EPICure2 - outcome at 2-3 years
This part of EPICure 2 studies the development of children after extremely preterm birth. We followed children at 2 years of age by parent-completion questionnaire and then 12 months later with a formal assessment.
The parent questionnaire at 2 years was returned by 523 parents (just over 50%). We were particularly interested in development and behaviour. Parents told us about the stages of development and language and completed a behavioural questionnaire – the modified checklist for autism or m-CHAT. This was not because we think extremely preterm children have autism but to see whether it could be used in such a group of infants as is often advocated. In fact we found that because development in the first 2-3 years is much slower in extremely preterm child many more children screen positive than would be useful and it probably isn’t the best test to use (see Moore et al Dev Med Child Neurol 2012).
We managed to see 576 children at around 3 years. Part of the reason this was so low was due to the changes in research permissions in England, making it really difficult to arrange appointments in hospital, which we had done previously in EPICure. We also had problems in tracing families who had moved. Although these problems are now to some extent resolved we had to stop seeing children because the test we were using was not useful for older children. Hospitals gave us information on a further proportion so that in the end we had information on 75% of children.
Before we analysed the information that had been collected we had to work out how the developmental test scores related to the older test used in EPICure. We worked out a way so that the test scores in 2006 born children could be compared to those in 1995 – we have published this as well (Moore et al J Pediatr 2012)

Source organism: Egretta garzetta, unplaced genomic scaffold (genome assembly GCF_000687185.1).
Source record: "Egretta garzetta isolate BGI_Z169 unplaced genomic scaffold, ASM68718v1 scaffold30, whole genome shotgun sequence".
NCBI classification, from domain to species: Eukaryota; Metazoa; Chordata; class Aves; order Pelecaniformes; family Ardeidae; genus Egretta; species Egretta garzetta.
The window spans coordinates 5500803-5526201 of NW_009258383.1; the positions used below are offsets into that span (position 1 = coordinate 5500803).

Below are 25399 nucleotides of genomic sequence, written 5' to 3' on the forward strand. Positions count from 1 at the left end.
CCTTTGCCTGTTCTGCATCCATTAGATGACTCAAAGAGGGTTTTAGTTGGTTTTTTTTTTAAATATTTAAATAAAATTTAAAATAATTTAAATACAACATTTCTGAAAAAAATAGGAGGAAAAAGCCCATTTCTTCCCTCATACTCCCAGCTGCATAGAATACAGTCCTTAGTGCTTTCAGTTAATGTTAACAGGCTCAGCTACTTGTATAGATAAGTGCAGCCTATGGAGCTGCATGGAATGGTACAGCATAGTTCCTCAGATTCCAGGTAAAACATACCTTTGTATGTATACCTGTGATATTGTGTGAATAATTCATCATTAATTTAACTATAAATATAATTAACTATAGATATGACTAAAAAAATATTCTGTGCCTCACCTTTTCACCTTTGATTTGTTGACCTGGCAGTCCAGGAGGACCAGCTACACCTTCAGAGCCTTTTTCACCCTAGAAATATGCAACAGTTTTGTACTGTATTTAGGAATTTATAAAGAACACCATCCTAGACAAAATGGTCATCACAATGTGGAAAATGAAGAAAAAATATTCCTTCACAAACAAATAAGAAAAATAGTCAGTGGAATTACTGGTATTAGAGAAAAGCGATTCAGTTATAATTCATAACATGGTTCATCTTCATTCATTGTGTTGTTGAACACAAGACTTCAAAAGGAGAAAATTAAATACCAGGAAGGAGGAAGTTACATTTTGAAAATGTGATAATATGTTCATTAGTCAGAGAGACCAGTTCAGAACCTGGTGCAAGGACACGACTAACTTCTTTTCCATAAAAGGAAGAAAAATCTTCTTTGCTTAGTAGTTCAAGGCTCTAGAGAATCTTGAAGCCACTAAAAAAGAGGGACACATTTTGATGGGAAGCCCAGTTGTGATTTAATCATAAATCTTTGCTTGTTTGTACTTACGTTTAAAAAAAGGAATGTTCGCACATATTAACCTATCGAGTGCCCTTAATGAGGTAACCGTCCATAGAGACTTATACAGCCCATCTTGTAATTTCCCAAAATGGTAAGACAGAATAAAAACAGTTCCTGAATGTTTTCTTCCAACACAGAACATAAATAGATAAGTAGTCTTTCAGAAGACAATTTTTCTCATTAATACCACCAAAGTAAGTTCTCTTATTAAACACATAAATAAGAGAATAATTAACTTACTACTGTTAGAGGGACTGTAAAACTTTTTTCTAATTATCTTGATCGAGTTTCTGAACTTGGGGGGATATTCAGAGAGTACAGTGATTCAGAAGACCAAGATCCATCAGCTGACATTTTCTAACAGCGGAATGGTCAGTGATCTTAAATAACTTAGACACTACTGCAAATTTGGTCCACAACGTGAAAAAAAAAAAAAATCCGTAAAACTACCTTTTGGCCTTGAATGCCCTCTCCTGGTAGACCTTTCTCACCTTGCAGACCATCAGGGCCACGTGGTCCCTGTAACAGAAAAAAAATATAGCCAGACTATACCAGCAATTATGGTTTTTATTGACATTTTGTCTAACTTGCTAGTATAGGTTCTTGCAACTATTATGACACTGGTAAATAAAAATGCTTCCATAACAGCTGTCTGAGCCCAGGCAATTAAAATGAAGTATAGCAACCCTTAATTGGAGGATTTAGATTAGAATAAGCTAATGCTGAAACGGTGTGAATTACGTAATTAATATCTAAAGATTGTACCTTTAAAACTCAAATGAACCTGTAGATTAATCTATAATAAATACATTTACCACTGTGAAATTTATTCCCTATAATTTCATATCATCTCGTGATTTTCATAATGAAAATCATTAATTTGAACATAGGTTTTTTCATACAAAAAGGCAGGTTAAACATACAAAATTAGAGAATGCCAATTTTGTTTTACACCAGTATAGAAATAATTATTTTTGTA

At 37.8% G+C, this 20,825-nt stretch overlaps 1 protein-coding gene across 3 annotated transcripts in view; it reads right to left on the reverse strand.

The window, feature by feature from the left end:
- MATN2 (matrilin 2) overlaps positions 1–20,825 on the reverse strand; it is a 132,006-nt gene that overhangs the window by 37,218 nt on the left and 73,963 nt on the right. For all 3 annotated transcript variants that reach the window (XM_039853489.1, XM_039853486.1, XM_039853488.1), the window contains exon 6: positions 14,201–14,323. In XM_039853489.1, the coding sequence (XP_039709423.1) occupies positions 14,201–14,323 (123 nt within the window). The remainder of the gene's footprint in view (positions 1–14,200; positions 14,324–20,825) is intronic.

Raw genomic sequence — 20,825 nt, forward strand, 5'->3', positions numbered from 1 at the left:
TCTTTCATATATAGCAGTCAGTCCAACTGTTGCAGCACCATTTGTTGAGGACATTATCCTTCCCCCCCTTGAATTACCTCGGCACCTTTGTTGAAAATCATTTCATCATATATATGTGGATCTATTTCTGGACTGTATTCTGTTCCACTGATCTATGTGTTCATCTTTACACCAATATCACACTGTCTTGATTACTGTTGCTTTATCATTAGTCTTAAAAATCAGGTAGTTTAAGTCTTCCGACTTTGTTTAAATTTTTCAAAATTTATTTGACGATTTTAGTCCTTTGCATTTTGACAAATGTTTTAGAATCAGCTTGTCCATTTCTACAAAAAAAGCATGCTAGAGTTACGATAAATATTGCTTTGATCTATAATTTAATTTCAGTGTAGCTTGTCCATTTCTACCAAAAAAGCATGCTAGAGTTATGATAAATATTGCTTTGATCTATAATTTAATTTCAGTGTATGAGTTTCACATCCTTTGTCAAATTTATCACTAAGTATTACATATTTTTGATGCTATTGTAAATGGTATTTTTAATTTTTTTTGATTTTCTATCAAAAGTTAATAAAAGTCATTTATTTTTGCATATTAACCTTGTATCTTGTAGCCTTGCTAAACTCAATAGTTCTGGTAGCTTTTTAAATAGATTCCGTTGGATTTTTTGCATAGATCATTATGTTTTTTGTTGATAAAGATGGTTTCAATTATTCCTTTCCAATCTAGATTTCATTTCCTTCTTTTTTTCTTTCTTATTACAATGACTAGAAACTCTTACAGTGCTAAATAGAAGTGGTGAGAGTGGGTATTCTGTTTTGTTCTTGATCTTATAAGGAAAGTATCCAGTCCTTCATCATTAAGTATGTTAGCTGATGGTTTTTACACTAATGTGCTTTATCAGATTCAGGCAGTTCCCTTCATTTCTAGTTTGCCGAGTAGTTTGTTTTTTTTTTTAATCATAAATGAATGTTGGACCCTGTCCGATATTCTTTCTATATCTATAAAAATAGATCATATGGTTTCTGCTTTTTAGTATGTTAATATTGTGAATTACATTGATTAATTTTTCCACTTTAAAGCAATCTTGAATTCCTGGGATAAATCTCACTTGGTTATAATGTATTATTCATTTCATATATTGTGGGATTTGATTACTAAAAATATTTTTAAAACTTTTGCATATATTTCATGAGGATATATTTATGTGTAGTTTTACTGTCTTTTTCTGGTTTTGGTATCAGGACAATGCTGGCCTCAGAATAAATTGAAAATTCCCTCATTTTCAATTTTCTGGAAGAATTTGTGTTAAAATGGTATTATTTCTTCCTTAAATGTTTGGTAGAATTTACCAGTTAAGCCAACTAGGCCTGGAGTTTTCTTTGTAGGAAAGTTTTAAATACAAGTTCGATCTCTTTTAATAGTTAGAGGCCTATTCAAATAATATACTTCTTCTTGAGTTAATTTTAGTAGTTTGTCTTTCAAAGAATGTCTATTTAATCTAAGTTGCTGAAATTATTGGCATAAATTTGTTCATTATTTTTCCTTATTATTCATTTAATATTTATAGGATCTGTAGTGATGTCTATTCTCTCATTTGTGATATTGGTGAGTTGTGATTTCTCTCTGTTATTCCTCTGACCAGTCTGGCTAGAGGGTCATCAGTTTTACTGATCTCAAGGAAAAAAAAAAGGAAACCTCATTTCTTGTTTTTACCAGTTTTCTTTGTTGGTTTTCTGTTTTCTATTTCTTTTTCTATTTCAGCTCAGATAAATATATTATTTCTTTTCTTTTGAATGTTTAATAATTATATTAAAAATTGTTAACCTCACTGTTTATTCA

In the third paper from the outcome study we describe changes from what was found at a similar age for the EPICure babies born in 1995. We were able to make some important observations:
- Firstly, in contrast to the 1995 study where we saw few differences between babies born at 23, 24 or 25 weeks, we can now see slightly better outcomes for babies born at 24 and 25 weeks (figure 1).
- Overall and particularly after birth at 24 and 25 weeks of gestation we have seen significantly more babies who do not have problems at follow up – overall the proportion has risen by 11%, from 23% to 34% - and developmental scores appear to have increased, meaning proportionately fewer children may developmental problems as preschoolers.
- However it is the case that the proportion of babies who have the most serious problems is similar in in both studies and because the number of babies receiving care has risen that means that the number of children with problems related to their prematurity also has risen. This is very important information as services need to be planned to be able to provide the support that the children and you, their parents, need.
Figure 1: proportion with severe, moderate and mild impairments at follow up at an average of 3 years by gestational week at birth (percent with severe impairment is shown)
Figure 2: numbers of children who survived with severe disability, other disability or no disability in 1995 compared to 2006; the number of babies admitted for care rose by 44% between the two time points, although more survive without disability, the number of children with severe disability has also risen in 2006 births.